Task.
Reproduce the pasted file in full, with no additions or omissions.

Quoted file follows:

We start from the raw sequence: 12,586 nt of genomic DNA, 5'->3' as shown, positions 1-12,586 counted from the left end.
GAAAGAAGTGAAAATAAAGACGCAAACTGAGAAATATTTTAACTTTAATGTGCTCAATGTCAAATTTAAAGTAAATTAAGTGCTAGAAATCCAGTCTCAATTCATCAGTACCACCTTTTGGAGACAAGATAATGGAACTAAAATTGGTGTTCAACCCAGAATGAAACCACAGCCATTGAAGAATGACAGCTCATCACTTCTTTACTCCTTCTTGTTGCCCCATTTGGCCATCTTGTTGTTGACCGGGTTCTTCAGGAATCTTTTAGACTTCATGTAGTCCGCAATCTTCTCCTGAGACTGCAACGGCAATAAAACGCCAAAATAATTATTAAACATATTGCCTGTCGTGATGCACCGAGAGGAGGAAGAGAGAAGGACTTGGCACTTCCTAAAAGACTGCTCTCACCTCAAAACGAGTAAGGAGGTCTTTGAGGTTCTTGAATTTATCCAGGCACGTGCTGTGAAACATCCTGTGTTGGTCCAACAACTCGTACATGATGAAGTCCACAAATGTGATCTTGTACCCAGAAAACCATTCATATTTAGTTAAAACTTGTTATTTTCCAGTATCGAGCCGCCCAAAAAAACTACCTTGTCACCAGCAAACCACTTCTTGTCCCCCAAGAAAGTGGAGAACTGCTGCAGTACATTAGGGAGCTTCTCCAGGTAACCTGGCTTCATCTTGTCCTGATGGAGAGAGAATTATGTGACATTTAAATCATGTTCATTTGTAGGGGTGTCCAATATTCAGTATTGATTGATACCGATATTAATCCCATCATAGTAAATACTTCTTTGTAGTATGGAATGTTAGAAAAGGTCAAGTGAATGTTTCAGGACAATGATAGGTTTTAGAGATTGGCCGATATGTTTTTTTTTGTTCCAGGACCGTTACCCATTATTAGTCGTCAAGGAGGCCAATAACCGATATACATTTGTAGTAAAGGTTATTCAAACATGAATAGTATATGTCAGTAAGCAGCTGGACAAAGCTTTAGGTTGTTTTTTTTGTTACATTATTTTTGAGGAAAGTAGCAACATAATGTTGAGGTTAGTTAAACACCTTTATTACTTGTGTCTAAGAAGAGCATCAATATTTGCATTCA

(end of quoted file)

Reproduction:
We start from the raw sequence: 12,586 nt of genomic DNA, 5'->3' as shown, positions 1-12,586 counted from the left end.
GAAAGAAGTGAAAATAAAGACGCAAACTGAGAAATATTTTAACTTTAATGTGCTCAATGTCAAATTTAAAGTAAATTAAGTGCTAGAAATCCAGTCTCAATTCATCAGTACCACCTTTTGGAGACAAGATAATGGAACTAAAATTGGTGTTCAACCCAGAATGAAACCACAGCCATTGAAGAATGACAGCTCATCACTTCTTTACTCCTTCTTGTTGCCCCATTTGGCCATCTTGTTGTTGACCGGGTTCTTCAGGAATCTTTTAGACTTCATGTAGTCCGCAATCTTCTCCTGAGACTGCAACGGCAATAAAACGCCAAAATAATTATTAAACATATTGCCTGTCGTGATGCACCGAGAGGAGGAAGAGAGAAGGACTTGGCACTTCCTAAAAGACTGCTCTCACCTCAAAACGAGTAAGGAGGTCTTTGAGGTTCTTGAATTTATCCAGGCACGTGCTGTGAAACATCCTGTGTTGGTCCAACAACTCGTACATGATGAAGTCCACAAATGTGATCTTGTACCCAGAAAACCATTCATATTTAGTTAAAACTTGTTATTTTCCAGTATCGAGCCGCCCAAAAAAACTACCTTGTCACCAGCAAACCACTTCTTGTCCCCCAAGAAAGTGGAGAACTGCTGCAGTACATTAGGGAGCTTCTCCAGGTAACCTGGCTTCATCTTGTCCTGATGGAGAGAGAATTATGTGACATTTAAATCATGTTCATTTGTAGGGGTGTCCAATATTCAGTATTGATTGATACCGATATTAATCCCATCATAGTAAATACTTCTTTGTAGTATGGAATGTTAGAAAAGGTCAAGTGAATGTTTCAGGACAATGATAGGTTTTAGAGATTGGCCGATATGTTTTTTTTTGTTCCAGGACCGTTACCCATTATTAGTCGTCAAGGAGGCCAATAACCGATATACATTTGTAGTAAAGGTTATTCAAACATGAATAGTATATGTCAGTAAGCAGCTGGACAAAGCTTTAGGTTGTTTTTTTTGTTACATTATTTTTGAGGAAAGTAGCAACATAATGTTGAGGTTAGTTAAACACCTTTATTACTTGTGTCTAAGAAGAGCATCAATATTTGCATTCA